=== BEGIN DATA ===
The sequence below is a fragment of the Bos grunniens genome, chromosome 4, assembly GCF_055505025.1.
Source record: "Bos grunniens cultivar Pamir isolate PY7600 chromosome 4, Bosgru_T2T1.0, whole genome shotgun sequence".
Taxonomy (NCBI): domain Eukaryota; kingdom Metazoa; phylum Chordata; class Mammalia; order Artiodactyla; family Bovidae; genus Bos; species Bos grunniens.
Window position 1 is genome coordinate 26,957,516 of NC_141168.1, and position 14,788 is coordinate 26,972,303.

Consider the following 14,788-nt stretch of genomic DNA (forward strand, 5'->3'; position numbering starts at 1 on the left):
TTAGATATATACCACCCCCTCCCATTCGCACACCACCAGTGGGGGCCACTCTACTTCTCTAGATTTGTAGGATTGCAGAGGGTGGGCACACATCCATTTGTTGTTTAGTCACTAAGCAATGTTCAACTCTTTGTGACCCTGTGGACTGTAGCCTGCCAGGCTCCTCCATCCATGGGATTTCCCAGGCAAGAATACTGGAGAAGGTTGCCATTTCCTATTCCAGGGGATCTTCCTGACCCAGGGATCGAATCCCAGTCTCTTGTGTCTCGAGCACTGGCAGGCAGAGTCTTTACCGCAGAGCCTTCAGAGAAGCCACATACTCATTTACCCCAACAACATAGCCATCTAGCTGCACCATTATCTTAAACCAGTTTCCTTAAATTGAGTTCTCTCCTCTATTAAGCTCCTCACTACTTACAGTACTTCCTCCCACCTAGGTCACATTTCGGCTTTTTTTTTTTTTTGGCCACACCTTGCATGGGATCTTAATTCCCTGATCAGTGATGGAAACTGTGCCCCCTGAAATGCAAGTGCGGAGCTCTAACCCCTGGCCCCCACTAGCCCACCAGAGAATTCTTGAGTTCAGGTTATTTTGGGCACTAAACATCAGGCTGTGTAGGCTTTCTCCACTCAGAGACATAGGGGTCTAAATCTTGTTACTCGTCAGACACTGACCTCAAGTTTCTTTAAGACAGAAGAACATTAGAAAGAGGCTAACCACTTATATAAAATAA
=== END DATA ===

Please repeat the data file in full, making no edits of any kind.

The sequence below is a fragment of the Bos grunniens genome, chromosome 4, assembly GCF_055505025.1.
Source record: "Bos grunniens cultivar Pamir isolate PY7600 chromosome 4, Bosgru_T2T1.0, whole genome shotgun sequence".
Taxonomy (NCBI): domain Eukaryota; kingdom Metazoa; phylum Chordata; class Mammalia; order Artiodactyla; family Bovidae; genus Bos; species Bos grunniens.
Window position 1 is genome coordinate 26,957,516 of NC_141168.1, and position 14,788 is coordinate 26,972,303.

Consider the following 14,788-nt stretch of genomic DNA (forward strand, 5'->3'; position numbering starts at 1 on the left):
TTAGATATATACCACCCCCTCCCATTCGCACACCACCAGTGGGGGCCACTCTACTTCTCTAGATTTGTAGGATTGCAGAGGGTGGGCACACATCCATTTGTTGTTTAGTCACTAAGCAATGTTCAACTCTTTGTGACCCTGTGGACTGTAGCCTGCCAGGCTCCTCCATCCATGGGATTTCCCAGGCAAGAATACTGGAGAAGGTTGCCATTTCCTATTCCAGGGGATCTTCCTGACCCAGGGATCGAATCCCAGTCTCTTGTGTCTCGAGCACTGGCAGGCAGAGTCTTTACCGCAGAGCCTTCAGAGAAGCCACATACTCATTTACCCCAACAACATAGCCATCTAGCTGCACCATTATCTTAAACCAGTTTCCTTAAATTGAGTTCTCTCCTCTATTAAGCTCCTCACTACTTACAGTACTTCCTCCCACCTAGGTCACATTTCGGCTTTTTTTTTTTTTTGGCCACACCTTGCATGGGATCTTAATTCCCTGATCAGTGATGGAAACTGTGCCCCCTGAAATGCAAGTGCGGAGCTCTAACCCCTGGCCCCCACTAGCCCACCAGAGAATTCTTGAGTTCAGGTTATTTTGGGCACTAAACATCAGGCTGTGTAGGCTTTCTCCACTCAGAGACATAGGGGTCTAAATCTTGTTACTCGTCAGACACTGACCTCAAGTTTCTTTAAGACAGAAGAACATTAGAAAGAGGCTAACCACTTATATAAAATAA